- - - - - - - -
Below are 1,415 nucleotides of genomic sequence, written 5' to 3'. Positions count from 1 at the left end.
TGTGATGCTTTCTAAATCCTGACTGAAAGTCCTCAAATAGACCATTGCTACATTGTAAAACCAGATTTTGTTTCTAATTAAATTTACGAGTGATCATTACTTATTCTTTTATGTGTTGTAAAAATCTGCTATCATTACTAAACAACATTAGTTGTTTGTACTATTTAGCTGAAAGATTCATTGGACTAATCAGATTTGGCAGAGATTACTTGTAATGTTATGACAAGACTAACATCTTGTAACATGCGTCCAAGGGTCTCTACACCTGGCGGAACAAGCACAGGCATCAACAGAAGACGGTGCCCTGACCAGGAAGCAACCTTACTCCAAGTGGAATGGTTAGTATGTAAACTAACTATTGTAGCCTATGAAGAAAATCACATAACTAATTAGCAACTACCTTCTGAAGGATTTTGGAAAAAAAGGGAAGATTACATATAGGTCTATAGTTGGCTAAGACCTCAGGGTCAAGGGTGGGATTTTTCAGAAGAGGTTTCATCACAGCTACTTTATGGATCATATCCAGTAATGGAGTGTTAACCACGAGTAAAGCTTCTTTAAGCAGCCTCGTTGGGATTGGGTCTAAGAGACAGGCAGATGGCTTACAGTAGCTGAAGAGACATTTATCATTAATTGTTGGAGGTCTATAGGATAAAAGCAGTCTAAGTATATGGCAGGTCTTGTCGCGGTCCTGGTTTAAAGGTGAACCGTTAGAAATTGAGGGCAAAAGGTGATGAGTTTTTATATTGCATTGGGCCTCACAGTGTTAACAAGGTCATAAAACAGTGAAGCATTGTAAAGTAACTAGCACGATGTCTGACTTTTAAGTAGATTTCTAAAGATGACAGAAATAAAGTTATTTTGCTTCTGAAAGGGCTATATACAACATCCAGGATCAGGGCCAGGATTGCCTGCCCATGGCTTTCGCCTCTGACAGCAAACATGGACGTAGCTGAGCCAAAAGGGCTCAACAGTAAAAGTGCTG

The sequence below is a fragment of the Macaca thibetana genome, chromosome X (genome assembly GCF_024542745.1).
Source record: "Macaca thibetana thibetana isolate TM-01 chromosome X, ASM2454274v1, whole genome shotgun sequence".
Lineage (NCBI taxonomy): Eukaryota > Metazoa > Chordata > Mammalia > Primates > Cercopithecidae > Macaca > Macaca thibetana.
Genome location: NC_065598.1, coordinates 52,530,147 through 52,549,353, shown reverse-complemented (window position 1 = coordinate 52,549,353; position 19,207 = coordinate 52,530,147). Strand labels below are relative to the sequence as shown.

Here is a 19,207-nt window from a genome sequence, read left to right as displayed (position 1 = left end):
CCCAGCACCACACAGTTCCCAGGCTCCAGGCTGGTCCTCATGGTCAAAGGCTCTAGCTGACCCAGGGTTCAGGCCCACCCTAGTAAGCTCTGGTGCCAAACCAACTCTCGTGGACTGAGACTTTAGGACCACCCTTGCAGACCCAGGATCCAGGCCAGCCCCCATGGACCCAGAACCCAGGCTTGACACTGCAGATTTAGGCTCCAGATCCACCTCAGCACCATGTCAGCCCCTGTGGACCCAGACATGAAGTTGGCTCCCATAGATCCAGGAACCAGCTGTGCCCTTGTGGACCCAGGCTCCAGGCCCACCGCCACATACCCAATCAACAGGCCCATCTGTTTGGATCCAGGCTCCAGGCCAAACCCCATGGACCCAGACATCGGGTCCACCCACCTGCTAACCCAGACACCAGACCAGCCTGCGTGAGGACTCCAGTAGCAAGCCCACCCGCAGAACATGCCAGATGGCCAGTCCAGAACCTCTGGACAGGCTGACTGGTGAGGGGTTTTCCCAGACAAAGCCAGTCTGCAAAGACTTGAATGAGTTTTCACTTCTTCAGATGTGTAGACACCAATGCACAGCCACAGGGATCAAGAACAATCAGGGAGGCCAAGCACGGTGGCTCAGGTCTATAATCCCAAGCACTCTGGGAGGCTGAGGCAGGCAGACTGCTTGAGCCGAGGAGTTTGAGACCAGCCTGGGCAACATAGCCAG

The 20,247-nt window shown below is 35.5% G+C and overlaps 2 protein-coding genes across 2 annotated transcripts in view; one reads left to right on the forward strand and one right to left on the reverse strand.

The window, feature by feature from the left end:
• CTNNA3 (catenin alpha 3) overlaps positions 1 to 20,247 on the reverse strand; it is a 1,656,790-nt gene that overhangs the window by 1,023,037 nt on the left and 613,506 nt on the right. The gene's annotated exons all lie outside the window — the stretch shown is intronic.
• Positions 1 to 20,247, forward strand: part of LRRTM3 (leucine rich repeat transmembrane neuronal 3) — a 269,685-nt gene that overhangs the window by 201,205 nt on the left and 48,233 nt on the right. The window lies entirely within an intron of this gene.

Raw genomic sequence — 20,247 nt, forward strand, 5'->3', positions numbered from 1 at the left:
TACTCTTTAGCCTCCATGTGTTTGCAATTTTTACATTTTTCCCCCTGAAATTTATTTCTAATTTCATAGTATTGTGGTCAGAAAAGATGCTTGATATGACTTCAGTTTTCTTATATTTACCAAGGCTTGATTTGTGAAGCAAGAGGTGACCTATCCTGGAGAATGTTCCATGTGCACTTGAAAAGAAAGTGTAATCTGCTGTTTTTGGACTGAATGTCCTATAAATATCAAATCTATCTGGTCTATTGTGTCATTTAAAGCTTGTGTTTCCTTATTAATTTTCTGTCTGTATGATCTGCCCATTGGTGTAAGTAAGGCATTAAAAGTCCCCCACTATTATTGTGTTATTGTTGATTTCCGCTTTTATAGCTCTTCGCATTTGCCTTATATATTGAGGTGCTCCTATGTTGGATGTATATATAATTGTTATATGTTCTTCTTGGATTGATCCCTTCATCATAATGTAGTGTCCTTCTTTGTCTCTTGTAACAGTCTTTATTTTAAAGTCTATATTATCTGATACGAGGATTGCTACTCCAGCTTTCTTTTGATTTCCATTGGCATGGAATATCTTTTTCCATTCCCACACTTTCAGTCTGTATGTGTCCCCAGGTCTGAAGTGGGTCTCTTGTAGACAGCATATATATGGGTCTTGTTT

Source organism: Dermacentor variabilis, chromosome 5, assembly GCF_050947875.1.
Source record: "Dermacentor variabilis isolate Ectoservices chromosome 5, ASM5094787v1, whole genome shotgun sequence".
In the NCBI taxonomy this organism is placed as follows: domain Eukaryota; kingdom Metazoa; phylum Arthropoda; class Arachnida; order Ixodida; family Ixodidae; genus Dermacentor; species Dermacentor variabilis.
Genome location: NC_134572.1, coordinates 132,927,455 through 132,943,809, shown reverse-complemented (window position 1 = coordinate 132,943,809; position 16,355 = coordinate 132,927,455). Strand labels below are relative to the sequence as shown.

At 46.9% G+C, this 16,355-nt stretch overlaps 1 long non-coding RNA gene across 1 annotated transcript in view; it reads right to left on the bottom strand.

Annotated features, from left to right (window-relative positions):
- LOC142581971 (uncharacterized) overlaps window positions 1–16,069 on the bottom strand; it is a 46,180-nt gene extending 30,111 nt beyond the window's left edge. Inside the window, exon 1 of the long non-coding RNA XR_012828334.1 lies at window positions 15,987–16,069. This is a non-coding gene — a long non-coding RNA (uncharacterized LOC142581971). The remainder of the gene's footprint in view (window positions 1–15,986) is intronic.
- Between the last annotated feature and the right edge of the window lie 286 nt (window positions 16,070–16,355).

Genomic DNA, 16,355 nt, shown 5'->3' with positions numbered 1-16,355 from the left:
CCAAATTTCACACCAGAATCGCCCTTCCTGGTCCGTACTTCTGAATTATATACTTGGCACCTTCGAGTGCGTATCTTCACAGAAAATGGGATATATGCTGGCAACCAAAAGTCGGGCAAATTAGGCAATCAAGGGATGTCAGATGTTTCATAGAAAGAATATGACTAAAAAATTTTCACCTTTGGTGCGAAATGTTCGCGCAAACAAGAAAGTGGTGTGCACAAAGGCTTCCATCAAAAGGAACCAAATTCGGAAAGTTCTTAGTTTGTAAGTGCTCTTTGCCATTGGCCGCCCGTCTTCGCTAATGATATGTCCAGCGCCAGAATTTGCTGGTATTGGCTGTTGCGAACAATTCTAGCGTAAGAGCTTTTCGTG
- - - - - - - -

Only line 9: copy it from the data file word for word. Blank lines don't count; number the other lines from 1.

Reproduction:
The 20,247-nt window shown below is 35.5% G+C and overlaps 2 protein-coding genes across 2 annotated transcripts in view; one reads left to right on the forward strand and one right to left on the reverse strand.